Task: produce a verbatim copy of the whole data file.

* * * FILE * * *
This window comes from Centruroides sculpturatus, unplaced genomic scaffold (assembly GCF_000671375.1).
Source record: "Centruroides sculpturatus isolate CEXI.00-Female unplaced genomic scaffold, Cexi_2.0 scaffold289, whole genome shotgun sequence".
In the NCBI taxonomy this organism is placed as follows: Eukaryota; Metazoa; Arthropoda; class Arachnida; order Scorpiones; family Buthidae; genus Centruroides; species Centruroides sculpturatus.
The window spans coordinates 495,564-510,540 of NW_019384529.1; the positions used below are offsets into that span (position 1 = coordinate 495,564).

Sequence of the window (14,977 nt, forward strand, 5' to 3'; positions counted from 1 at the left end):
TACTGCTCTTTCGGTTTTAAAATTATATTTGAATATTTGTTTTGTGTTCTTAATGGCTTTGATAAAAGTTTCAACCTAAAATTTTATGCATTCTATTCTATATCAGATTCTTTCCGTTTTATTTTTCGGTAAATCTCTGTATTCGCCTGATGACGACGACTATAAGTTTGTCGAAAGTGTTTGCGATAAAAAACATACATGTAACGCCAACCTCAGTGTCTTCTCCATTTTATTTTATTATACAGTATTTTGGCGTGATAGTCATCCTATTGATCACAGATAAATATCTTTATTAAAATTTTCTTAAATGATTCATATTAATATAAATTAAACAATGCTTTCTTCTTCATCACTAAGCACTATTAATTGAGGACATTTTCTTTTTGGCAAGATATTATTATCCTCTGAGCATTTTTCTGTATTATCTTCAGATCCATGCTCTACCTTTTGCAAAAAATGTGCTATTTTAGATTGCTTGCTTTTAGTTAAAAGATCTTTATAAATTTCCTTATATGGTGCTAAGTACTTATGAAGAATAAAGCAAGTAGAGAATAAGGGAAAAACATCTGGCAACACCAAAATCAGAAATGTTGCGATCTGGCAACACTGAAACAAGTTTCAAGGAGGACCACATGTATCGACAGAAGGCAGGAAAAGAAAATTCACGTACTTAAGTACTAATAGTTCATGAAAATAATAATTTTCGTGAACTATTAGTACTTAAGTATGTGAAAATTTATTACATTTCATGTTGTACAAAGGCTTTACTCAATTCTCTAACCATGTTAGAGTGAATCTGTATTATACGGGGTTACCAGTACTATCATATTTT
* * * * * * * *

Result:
This window comes from Centruroides sculpturatus, unplaced genomic scaffold (assembly GCF_000671375.1).
Source record: "Centruroides sculpturatus isolate CEXI.00-Female unplaced genomic scaffold, Cexi_2.0 scaffold289, whole genome shotgun sequence".
In the NCBI taxonomy this organism is placed as follows: Eukaryota; Metazoa; Arthropoda; class Arachnida; order Scorpiones; family Buthidae; genus Centruroides; species Centruroides sculpturatus.
The window spans coordinates 495,564-510,540 of NW_019384529.1; the positions used below are offsets into that span (position 1 = coordinate 495,564).

Sequence of the window (14,977 nt, forward strand, 5' to 3'; positions counted from 1 at the left end):
TACTGCTCTTTCGGTTTTAAAATTATATTTGAATATTTGTTTTGTGTTCTTAATGGCTTTGATAAAAGTTTCAACCTAAAATTTTATGCATTCTATTCTATATCAGATTCTTTCCGTTTTATTTTTCGGTAAATCTCTGTATTCGCCTGATGACGACGACTATAAGTTTGTCGAAAGTGTTTGCGATAAAAAACATACATGTAACGCCAACCTCAGTGTCTTCTCCATTTTATTTTATTATACAGTATTTTGGCGTGATAGTCATCCTATTGATCACAGATAAATATCTTTATTAAAATTTTCTTAAATGATTCATATTAATATAAATTAAACAATGCTTTCTTCTTCATCACTAAGCACTATTAATTGAGGACATTTTCTTTTTGGCAAGATATTATTATCCTCTGAGCATTTTTCTGTATTATCTTCAGATCCATGCTCTACCTTTTGCAAAAAATGTGCTATTTTAGATTGCTTGCTTTTAGTTAAAAGATCTTTATAAATTTCCTTATATGGTGCTAAGTACTTATGAAGAATAAAGCAAGTAGAGAATAAGGGAAAAACATCTGGCAACACCAAAATCAGAAATGTTGCGATCTGGCAACACTGAAACAAGTTTCAAGGAGGACCACATGTATCGACAGAAGGCAGGAAAAGAAAATTCACGTACTTAAGTACTAATAGTTCATGAAAATAATAATTTTCGTGAACTATTAGTACTTAAGTATGTGAAAATTTATTACATTTCATGTTGTACAAAGGCTTTACTCAATTCTCTAACCATGTTAGAGTGAATCTGTATTATACGGGGTTACCAGTACTATCATATTTT